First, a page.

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A Recipe for Relocation This is not an attempt to discriminate.

This particular group up of women decided to break this pattern and do something about it, rather than spiral into despair: They started the CoStars dinners – a monthly get-together for partners of relocated PokerStars employees. “We are a “grassroots” group started over six years ago as an informal way of networking,” explains Susanne, a Swede who is one of the few “original” members left, as the network has grown and altered over the years. “The dinners truly helped me start my life on the Island – I made my first, and now best, friends through this group.” The voluntary constellation is organised by a fixed coordinator, who keeps the momentum and continuity going via group e-mails, as well as has the honour (and challenge!) of picking a different restaurant each month. The baton is passed on once every 12-18 months to whomever of the participants is keen to go next. The make-up of the diners differs from month-to-month, depending on who can make it, and who has recently moved on or off the Island. The numbers vary from two to 20, but usually around six to eight ladies join in the fun at each dinner. It’s in no way an elitist or exclusive club – its participants are a diverse crowd of both working women and stay-at-home mums; artists and accountants; teachers and IT consultants; and of nationalities ranging from North American, Eastern European and Scandinavian to Chinese, Korean and Israeli – “come-overs” in all kinds of guises. The only criteria of attendance is being an accompanying partner of a PokerStars employee or even an employee themselves; yet all women

The 2013 Brookfields’ Global Relocation Trend Report showed that 79% of overseas assigners were accompanied by a spouse or partner, and 43% accompanied by children. While the number of women being sent on international assignments reached a high of 21% in 2012, the fact of the matter is that the vast majority of accompanying spouses are still female. While many families move for adventure or cross-cultural experiences, the mainstream move for career advancement. In an international relocation survey conducted by expat expert Robin Pascoe, 63.1% of the respondents stated that they relocated because of a partner’s career and only 5.6% because of both careers. In an age where business is conducted on an international scale and employees are anxious to spread their wings, more companies are adopting comprehensive relocation policies, as a mobile workforce is becoming an essential competitive differentiator. Thus, having a policy to address crucial relocation issues can positively impact the company’s bottom line.

other than showing up and taking part in the fun – it’s a social network on a plate!” enthuses Lucia, a Slovak who only recently moved to the Island from London.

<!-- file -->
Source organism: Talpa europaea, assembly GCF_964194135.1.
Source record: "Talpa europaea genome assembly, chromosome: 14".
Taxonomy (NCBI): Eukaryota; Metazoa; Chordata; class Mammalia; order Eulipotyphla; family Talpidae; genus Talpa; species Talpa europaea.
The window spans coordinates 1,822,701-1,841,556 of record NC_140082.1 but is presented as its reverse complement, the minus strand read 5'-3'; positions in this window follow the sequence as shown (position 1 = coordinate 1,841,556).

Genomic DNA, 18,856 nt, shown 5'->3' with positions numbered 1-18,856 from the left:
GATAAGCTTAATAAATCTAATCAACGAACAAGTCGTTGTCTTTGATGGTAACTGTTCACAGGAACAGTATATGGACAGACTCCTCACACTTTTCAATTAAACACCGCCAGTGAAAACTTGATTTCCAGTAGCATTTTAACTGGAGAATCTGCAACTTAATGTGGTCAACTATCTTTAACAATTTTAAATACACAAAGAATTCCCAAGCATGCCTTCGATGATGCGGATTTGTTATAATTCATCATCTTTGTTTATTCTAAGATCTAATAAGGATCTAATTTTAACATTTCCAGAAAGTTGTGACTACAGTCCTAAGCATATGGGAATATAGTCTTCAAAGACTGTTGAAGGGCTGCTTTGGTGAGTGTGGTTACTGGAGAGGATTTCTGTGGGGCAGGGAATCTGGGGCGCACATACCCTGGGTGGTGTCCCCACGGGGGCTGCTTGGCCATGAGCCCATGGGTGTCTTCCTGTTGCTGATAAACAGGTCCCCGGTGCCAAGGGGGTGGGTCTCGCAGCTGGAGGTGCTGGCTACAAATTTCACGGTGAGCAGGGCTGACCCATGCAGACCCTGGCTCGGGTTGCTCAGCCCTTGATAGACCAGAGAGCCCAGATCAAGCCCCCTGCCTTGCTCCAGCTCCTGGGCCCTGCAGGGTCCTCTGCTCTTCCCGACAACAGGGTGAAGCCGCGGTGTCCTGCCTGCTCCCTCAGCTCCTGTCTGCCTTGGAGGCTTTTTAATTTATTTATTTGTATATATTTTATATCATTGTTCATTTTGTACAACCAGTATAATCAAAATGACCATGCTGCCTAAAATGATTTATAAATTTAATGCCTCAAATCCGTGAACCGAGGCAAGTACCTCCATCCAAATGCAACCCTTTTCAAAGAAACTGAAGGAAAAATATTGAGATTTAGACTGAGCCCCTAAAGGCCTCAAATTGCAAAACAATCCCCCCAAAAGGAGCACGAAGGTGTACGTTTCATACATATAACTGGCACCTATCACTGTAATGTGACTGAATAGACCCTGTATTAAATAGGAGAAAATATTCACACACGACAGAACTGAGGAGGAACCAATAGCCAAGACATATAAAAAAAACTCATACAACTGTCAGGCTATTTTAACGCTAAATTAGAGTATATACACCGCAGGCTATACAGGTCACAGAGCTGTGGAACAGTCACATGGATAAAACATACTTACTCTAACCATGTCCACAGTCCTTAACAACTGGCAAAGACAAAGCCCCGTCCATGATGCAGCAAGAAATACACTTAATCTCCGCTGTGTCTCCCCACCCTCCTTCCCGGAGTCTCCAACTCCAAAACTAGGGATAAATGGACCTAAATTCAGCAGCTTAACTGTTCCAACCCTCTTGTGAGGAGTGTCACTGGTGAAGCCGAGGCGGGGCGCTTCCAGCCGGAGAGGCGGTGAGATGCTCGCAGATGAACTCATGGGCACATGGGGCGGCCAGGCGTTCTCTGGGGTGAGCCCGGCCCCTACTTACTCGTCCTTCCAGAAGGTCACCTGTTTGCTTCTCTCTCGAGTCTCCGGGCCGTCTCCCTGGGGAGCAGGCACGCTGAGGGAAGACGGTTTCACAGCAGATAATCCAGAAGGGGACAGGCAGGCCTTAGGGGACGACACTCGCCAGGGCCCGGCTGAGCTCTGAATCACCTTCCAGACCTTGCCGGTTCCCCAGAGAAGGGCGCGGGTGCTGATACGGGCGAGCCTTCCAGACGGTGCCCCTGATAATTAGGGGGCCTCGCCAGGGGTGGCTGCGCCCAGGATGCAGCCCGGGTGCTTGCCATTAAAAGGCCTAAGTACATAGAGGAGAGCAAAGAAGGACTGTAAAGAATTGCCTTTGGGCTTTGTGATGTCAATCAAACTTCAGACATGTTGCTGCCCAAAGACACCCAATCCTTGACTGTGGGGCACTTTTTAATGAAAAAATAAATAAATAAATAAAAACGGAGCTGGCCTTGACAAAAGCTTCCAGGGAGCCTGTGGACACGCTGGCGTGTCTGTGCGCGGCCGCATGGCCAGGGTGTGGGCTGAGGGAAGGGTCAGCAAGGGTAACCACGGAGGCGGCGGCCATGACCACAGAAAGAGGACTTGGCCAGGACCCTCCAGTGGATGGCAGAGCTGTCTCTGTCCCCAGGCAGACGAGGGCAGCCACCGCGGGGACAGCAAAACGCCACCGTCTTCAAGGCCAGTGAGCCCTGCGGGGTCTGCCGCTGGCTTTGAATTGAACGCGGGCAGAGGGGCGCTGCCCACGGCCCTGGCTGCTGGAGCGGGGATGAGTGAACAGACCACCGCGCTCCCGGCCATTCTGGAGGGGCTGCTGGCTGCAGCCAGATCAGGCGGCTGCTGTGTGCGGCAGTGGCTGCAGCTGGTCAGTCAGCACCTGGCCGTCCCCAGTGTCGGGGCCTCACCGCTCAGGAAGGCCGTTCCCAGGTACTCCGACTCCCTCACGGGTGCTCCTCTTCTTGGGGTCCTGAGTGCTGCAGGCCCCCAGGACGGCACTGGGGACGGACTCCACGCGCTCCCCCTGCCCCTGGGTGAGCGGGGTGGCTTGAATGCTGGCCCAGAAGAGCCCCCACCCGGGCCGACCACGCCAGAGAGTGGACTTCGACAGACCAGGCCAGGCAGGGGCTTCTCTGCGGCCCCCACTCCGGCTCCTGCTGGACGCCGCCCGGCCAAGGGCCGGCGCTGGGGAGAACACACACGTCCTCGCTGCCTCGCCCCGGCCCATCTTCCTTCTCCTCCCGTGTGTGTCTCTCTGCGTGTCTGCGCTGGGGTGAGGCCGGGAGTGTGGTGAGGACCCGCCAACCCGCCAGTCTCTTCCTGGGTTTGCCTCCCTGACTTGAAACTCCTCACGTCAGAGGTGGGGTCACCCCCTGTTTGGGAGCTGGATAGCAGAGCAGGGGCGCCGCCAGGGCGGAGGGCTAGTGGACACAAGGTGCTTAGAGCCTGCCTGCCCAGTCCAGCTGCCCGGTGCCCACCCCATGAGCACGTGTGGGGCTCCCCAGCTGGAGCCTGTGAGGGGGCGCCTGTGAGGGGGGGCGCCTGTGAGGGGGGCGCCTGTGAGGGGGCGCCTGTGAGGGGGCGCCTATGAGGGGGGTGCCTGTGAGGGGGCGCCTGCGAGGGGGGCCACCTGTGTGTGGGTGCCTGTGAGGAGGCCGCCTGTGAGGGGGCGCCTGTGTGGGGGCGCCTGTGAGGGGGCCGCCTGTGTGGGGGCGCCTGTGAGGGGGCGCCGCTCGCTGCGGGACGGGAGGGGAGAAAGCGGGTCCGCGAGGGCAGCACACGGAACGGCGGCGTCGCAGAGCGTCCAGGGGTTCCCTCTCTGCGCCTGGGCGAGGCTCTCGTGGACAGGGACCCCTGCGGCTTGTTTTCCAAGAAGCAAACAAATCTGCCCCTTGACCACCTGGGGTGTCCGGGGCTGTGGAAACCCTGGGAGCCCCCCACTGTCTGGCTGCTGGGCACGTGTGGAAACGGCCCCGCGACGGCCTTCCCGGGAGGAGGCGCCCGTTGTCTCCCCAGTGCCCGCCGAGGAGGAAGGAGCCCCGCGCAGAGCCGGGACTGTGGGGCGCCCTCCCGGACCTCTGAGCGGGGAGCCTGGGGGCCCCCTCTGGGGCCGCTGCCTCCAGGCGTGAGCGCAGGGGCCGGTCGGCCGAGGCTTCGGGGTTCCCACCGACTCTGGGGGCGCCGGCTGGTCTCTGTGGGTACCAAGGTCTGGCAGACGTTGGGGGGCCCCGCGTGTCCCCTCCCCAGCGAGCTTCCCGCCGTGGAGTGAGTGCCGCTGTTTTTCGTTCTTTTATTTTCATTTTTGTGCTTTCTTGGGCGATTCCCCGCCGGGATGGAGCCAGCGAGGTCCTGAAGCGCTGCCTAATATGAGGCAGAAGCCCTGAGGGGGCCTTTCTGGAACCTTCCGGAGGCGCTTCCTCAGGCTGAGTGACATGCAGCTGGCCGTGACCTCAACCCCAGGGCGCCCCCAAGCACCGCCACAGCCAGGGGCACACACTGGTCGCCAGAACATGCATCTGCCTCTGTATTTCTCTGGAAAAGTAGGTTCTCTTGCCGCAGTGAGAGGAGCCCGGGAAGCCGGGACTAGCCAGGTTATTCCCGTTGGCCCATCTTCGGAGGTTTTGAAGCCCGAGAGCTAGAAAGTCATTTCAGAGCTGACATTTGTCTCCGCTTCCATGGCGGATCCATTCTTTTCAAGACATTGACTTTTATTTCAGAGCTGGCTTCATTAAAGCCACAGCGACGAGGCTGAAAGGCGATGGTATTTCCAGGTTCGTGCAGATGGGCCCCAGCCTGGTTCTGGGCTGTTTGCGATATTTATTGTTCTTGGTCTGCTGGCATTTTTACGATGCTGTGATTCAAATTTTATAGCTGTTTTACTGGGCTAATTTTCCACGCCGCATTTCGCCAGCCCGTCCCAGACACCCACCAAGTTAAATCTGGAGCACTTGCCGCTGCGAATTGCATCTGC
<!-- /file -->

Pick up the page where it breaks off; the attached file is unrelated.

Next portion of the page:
“I find it really refreshing that everyone is at the same level when at the dinner table – no matter what our status in life is, or what our husbands do. We are all in the same boat, and we can relate to each other and share information about anything from children’s sleeping problems to finding a good local dentist,” shares Kirsti, who moved here three years ago from Australia via Sweden with her family of four.

Given that the number one reason generally cited for relocation success is the thriving of the relocated person’s partner or family, this particular social gathering makes even more sense. “We are very fortunate that the company does so much to help its employees and their families relocate successfully to the Island. But this is our own thing – independent from our husbands. Our dinners do not receive support from PokerStars as such, other than spreading the “word of mouth” when newcomers arrive. It’s our golden chance to get out there, build our social network and have a bit of fun too,” says Lian who moved with her family from Ireland to the Island two years ago, when her husband got a job here at the company headquarters. The benefits are obvious when you watch the merry crowd gathered around the table this casual Wednesday evening.

It is clear that the dinners represent a welcome support network for both newcomers searching for key information, and the more established ladies who get to catch up with “old” friends – as well as vent any inevitable frustrations about Island life. “And then you’re sure to know someone at the company Christmas party!” laughs Linda, another established expat Scandinavian, and the party joins in with unreserved glee. Looks like these women have found the recipe for a successful relocation!

“It’s a great opportunity for making new friends. It takes very little effort


Agenda | May-June | 2014  

In the News, The Rise of CSR, A Different Prospective, Sure - Community CSR, Island Sporting Stars, A-List Events, Movers & Shakers, A Cure...

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